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Energy View: Friday January 11


Petroleum markets regained their early day losses yesterday closing the trading session with a burst of energy that saw WTI manage a slight 13 cent a barrel gain to $52.59, while its European counterpart, Dated Brent rose 24 cents to $61.68 to show a tenth straight day of consecutive modest gains. The result of the streak means oil is now $10 a barrel above its Christmas Eve low of $42.53 a barrel for WTI and places its value back to levels last seen on December 7. Refined products too were resurrected from the morning mayhem with slight gains for gasoline which rose a fraction of a penny while diesel gained almost two and a half cents.

The morning revisits yesterday’s pattern of a weak start to the trading day with oil down 30 cents a barrel while fuels look to near 1 cent a gallon losses, which could be made up by day’s end. Markets may be considering the weight of data that may be countering the recent rally and bringing price discovery more in line with fundamentals. As such, the day may well mark an end to a rally which has bewildered many who saw 2018 end with a virtual collapse in the energy price complex, mirroring the end of year fall in the equities markets.

For drivers, however, the status quo is nothing to complain about as pump prices continue to offer up decent savings compared to previous milestones throughout the previous year. According to GasBuddy’s Live Ticking Average, the price paid at the pumps has edged up slightly by 2 cents a gallon this week, but still 15.2 cents less than last month and 27 cents below this day last year. On the diesel side of the equation, at $2.947 a gallon, the cost to fill up on the vital transportation fuel is down 16.5 cents from a month ago but still 5.1 cents higher than January 11, 2018.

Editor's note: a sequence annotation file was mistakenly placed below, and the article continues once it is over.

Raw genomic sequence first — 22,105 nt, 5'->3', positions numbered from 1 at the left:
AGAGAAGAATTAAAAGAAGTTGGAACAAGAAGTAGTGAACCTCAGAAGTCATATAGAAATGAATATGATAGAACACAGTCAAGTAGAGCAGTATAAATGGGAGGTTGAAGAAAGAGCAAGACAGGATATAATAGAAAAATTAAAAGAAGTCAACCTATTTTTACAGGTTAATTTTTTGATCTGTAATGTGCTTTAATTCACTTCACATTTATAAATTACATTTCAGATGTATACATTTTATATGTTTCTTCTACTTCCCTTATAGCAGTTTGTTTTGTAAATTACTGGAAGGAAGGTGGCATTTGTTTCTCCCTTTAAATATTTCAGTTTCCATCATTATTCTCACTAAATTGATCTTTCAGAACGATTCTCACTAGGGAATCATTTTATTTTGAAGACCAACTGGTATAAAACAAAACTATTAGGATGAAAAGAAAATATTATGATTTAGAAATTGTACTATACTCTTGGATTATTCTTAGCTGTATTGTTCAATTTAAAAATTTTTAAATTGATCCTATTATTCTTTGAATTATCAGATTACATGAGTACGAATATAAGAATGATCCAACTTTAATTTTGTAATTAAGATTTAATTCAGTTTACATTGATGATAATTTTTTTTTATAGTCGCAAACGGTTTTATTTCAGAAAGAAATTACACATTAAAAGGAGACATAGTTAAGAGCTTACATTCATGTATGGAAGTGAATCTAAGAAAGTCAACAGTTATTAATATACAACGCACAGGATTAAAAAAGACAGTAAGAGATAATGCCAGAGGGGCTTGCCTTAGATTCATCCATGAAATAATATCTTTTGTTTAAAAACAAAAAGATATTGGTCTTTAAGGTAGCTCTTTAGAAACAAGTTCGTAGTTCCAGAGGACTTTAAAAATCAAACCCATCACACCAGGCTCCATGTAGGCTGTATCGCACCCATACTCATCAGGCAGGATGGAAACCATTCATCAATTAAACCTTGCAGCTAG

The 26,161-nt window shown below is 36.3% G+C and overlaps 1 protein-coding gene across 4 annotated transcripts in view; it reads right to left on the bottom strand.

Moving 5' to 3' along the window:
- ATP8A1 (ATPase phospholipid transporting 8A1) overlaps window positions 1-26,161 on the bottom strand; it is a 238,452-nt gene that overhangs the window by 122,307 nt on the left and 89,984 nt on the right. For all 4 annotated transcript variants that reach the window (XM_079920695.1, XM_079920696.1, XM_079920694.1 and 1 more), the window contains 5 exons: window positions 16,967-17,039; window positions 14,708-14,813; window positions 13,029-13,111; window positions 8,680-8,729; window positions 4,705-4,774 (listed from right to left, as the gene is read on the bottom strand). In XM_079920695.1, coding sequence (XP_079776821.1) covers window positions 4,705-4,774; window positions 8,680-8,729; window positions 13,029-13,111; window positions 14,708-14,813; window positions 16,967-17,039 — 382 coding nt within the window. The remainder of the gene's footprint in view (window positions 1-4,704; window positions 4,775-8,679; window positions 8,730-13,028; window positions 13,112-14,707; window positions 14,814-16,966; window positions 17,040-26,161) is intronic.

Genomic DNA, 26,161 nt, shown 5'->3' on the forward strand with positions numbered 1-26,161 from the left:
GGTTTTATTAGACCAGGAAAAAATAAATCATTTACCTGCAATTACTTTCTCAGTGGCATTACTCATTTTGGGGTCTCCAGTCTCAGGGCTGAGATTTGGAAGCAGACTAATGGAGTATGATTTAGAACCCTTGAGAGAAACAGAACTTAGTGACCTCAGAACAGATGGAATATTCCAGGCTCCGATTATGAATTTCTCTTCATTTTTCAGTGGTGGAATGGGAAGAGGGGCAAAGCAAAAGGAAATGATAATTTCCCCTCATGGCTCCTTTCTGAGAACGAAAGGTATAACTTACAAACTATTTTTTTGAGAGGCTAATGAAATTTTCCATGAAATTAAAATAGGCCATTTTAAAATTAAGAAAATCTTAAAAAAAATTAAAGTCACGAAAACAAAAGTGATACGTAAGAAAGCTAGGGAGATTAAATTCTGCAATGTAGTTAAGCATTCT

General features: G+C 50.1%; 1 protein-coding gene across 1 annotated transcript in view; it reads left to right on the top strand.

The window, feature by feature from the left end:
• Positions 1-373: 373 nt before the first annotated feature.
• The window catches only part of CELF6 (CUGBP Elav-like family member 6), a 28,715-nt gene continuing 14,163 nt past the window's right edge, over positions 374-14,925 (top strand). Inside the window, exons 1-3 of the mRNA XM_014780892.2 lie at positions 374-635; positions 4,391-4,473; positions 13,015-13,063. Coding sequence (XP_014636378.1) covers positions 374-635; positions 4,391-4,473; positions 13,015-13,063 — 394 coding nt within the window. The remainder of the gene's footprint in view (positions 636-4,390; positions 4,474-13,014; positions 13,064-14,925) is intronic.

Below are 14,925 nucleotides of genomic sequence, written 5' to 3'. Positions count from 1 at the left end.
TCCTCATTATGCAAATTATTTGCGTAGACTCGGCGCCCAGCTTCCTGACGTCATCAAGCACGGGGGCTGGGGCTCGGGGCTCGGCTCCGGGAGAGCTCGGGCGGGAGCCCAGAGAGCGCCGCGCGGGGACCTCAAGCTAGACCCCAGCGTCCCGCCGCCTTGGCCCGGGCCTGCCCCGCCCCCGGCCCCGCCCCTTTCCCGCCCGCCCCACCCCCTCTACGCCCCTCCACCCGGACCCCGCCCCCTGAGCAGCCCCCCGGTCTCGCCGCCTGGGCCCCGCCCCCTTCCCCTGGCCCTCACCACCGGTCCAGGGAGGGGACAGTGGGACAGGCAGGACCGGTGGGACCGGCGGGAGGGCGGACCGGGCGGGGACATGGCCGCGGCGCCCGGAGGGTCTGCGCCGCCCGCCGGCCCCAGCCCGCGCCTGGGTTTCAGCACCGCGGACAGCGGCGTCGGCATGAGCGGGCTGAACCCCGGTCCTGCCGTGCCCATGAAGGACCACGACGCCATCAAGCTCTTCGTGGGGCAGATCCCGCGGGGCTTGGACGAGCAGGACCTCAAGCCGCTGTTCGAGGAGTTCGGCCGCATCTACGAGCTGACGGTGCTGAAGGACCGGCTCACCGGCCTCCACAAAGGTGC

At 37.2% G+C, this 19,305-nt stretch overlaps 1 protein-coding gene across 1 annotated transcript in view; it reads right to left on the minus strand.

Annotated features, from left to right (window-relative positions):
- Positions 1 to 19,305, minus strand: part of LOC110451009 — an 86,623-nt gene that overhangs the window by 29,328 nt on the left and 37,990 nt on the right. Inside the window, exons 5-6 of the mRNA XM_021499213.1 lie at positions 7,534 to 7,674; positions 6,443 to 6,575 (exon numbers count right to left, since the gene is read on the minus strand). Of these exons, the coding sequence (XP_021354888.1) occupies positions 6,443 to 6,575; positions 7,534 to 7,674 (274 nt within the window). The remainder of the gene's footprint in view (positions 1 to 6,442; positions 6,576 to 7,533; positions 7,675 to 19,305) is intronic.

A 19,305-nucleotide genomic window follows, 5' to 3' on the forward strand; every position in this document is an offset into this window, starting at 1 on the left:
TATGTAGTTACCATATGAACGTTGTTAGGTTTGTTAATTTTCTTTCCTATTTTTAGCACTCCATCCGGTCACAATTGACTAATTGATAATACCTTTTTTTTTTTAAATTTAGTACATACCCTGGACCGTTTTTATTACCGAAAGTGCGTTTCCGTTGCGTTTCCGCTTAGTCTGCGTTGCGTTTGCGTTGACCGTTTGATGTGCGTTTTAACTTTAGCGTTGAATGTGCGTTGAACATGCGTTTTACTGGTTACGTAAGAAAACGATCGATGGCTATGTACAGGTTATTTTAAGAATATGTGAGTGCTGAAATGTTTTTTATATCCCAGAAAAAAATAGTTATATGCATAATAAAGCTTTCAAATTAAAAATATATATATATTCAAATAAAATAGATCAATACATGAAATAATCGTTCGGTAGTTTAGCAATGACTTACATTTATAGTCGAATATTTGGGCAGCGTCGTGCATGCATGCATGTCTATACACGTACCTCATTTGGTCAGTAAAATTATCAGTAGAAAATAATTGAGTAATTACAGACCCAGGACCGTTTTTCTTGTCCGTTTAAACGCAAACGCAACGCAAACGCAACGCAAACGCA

Friday presents an opportunity for markets to take a breather and assess the legitimacy of the recent rally in energy futures. The losses this morning are therefore likely to accelerate in the afternoon as pause is given to a streak in consecutive gains in oil’s value not seen in two years. Expectations for the day ahead are therefore losses overall on what has otherwise been a second week of net gains on the markets.

Senior Petroleum Analyst, Canada

Dan is a skilled and noted bilingual (French and English) consumer advocate specializing in energy and current affairs. Known as Canada's “Gas Guru,” he founded to better help motorists anticipate the price of gasoline in advance across Canada. He has over three decades of experience in the petroleum industry, as a parliamentarian and an analyst.